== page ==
The Blue Mosque, built between 1609 and 1616, is a mosque that attracts attention with its majesty in the center of Sultanahmet Square and was built at the request of the Ottoman Sultan Ahmed I.
Information about the history of the Blue Mosque
Sultanahmet Square, which was called the Hippodrome during the Byzantine Period and Horse Square during the Ottoman Period, had a Byzantine palace during the Byzantine Period and an Ottoman palace built by Sokullu Mehmet Pasha during the Ottoman Period. Ahmed I, the 14th Ottoman sultan, who ascended the Sultanate throne at the age of 14 and stayed on the throne for 14 years, had the palaces and a few wooden structures demolished when he decided to build the glorious Blue Mosque, resulting in the emergence of a large square. Ahmed I commissioned Sedefkâr Mehmed Ağa, who had previously studied as a student of Mimar Sinan and was well versed in geometry, to build the Blue Mosque on the historical peninsula. Mehmed Aga, known as Sedefkâr because of his success in wood and mother-of-pearl processing, rose to the position of chief architect and even undertook the repair works of the Kaaba.
According to Evliye Çelebi, Sultan Ahmet said his prayers and carried the soil he had filled his skirt with the workers, and thus the construction of the mosque began in 1609. Sedefkâr Mehmed Ağa is said to have modeled the plan of the mosque after the plan of the Şehzade Mosque, Mimar Sinan’s apprentice work in Fatih. The Blue Mosque, the embodiment of the ideas of majesty and splendor of the period, is not just a mosque as we see today, but a Sultanahmet Complex, which includes buildings such as the Hünkâr Pavilion, arasta, fountain, bath, madrasah, tomb, and imarethane. Unfortunately, due to wars and earthquakes, some of them have not survived to the present day like many other historical buildings. However, although Ahmed I was present for the opening of the mosque in 1616, he did not see the completion of the complex in 1617.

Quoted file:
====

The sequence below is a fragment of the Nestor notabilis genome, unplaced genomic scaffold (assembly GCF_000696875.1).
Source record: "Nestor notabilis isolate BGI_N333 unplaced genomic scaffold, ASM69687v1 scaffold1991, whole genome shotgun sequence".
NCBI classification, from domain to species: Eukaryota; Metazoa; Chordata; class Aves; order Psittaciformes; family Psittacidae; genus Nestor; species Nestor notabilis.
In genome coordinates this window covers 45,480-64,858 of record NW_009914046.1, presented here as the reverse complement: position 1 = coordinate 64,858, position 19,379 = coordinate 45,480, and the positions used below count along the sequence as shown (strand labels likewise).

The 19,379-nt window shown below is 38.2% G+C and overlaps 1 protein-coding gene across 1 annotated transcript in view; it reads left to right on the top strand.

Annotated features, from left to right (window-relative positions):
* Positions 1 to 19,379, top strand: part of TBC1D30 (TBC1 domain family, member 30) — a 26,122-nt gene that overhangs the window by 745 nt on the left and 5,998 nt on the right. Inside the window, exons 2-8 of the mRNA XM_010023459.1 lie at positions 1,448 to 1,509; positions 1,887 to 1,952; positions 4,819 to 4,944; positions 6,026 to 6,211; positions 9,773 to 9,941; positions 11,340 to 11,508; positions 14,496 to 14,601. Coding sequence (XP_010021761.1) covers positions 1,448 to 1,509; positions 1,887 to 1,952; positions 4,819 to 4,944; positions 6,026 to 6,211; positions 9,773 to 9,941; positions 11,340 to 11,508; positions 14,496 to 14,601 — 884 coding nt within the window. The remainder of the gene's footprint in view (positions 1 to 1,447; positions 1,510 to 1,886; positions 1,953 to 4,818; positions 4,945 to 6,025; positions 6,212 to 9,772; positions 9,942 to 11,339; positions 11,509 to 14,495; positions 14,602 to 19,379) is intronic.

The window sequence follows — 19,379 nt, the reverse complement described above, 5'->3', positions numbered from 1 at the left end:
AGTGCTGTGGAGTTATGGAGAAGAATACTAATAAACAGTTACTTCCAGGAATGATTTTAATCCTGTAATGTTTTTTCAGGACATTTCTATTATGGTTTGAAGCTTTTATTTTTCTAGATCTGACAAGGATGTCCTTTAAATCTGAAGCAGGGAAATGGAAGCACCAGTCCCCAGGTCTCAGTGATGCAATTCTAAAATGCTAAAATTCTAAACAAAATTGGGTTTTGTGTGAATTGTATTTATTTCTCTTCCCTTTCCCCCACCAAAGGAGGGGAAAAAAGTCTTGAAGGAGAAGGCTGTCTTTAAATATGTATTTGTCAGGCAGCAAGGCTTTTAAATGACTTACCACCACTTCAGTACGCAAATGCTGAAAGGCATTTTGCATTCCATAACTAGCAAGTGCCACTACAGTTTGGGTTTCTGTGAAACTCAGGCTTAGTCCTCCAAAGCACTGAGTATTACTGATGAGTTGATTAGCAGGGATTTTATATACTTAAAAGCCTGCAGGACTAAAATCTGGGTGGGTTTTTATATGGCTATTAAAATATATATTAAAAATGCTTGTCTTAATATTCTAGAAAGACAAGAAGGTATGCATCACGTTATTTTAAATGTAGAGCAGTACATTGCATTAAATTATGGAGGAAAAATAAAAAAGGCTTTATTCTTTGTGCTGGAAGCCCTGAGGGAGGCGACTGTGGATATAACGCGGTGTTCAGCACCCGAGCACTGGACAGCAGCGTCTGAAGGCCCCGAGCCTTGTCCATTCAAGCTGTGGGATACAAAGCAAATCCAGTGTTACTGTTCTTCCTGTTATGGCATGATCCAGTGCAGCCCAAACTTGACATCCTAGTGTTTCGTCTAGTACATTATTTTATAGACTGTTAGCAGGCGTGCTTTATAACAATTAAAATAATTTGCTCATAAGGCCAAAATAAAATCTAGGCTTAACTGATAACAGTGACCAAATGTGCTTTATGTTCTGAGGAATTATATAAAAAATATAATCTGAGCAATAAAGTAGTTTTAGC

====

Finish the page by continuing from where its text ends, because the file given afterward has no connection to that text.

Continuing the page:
Features of the Blue Mosque
The prayer hall section of the mosque covers a large area of 64 x 72 meters. The central dome has a diameter of 23.5 meters and its height from the ground is 43 meters. One of the most important features of the Blue Mosque, which dominates the Marmara Sea, is its 6 minarets, which were used for the first time in a mosque. Today, there are 3 mosques with 6 minarets in Turkey, including the Muğdat Mosque in Mersin and the Sabancı Mosque in Adana. At that time, the only mosque with 6 minarets was the Masjid al-Haram in Mecca, which drew great reaction. As a solution, another minaret was built in the mosque in Mecca to ensure that Masjid al-Haram maintained its title as the mosque with the most minarets.
Special attention was paid to the decorations in the Blue Mosque. The plant motif decorations made with Iznik tiles in yellow and blue tones and the elegance created by the art of tile art give the mosque a different atmosphere. We don’t use it much, but this must be the reason why the mosque is called Blue Mosque.
Where is the Blue Mosque and how to get there?
The mosque is located in Sultanahmet Square, in the center of the Historical Peninsula. It is one of the most popular sightseeing spots in Istanbul as there are many tourist attractions such as the Hagia Sophia Museum and Topkapi Palace in the vicinity. The most convenient way to reach this area is by tram. While visiting the mosque, don’t forget to pay attention to the prayer times and the way you dress.
Sultan Ahmet Tomb
On the north side of the Blue Mosque, next to the German Fountain in Sultanahmet Square, is the tomb of Ahmed I. The mausoleum was built in 1619. Along with Sultan Ahmed I, important names such as Young Osman, Murad IV, Kösem Sultan also lie here.